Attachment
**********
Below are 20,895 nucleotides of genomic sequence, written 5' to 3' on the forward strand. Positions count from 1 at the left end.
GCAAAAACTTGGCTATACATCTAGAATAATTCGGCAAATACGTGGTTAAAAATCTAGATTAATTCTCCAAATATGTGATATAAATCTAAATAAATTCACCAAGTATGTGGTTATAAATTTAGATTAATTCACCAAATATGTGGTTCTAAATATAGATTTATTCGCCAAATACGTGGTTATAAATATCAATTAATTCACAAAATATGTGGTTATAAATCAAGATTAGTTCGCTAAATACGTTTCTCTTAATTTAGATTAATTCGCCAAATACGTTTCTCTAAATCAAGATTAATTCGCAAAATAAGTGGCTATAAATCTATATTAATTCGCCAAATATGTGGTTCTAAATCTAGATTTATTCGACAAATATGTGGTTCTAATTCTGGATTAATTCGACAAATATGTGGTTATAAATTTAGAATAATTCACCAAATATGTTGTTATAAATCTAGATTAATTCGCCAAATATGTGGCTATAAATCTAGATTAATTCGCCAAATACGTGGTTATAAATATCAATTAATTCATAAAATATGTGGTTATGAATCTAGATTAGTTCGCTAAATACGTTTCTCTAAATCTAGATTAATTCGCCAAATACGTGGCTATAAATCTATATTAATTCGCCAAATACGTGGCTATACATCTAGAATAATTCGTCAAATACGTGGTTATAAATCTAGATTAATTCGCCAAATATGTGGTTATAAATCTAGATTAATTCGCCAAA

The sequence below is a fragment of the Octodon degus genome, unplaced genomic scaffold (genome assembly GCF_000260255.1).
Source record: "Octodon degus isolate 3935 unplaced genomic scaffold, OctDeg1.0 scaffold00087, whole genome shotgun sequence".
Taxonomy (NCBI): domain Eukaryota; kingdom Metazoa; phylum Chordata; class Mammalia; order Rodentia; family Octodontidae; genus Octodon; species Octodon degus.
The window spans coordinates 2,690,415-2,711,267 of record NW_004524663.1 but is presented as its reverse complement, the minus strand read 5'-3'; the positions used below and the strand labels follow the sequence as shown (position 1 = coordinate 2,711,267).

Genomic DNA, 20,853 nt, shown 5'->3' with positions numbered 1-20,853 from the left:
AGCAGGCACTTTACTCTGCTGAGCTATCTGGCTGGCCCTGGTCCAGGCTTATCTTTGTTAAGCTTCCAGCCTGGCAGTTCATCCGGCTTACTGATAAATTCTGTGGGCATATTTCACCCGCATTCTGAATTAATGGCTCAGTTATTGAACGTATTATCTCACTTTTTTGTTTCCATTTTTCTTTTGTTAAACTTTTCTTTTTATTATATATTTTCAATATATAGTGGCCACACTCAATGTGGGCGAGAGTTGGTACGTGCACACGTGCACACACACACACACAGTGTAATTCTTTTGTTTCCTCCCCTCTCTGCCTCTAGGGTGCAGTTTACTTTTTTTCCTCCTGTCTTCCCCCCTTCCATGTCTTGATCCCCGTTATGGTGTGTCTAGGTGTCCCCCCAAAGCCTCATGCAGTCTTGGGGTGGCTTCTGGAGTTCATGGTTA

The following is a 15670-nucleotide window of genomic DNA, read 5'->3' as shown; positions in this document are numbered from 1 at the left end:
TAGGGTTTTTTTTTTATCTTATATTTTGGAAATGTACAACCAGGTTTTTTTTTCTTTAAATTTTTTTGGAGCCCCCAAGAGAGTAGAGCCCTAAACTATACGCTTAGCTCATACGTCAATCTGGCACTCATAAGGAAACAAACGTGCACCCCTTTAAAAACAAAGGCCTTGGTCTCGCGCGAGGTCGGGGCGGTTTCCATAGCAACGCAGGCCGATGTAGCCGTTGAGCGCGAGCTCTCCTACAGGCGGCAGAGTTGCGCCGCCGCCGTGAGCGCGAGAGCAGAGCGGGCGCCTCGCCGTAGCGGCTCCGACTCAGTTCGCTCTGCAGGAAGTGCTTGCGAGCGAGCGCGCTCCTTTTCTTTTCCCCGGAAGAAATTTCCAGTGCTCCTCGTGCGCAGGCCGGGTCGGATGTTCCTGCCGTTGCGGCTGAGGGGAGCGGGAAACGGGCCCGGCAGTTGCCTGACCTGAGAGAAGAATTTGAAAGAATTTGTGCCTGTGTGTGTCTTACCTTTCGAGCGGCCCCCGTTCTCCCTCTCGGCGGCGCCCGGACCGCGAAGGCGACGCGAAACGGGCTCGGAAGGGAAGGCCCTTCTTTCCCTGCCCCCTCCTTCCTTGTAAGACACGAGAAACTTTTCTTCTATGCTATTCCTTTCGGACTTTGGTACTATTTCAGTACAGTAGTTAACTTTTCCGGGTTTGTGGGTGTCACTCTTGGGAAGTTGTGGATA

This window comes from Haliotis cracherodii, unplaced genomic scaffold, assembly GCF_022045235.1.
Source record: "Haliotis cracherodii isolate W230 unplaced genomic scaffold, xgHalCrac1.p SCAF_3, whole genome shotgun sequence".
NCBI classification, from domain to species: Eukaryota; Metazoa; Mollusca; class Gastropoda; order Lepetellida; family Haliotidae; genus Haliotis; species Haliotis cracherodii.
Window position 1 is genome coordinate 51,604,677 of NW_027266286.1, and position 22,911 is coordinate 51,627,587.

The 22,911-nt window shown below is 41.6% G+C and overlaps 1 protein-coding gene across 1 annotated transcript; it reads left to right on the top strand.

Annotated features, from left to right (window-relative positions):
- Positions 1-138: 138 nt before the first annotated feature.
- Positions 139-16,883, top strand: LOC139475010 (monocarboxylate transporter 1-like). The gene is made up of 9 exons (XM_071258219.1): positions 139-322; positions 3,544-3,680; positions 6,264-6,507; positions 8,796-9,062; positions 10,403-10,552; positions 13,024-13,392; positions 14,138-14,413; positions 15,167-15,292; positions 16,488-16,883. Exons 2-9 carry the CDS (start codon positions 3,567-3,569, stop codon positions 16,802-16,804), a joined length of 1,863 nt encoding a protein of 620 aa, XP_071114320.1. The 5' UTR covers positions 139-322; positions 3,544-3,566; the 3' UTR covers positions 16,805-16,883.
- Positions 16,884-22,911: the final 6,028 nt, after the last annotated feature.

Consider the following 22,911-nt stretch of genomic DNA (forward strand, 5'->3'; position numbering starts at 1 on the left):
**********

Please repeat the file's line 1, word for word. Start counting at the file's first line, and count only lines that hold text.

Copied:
Below are 20,895 nucleotides of genomic sequence, written 5' to 3' on the forward strand. Positions count from 1 at the left end.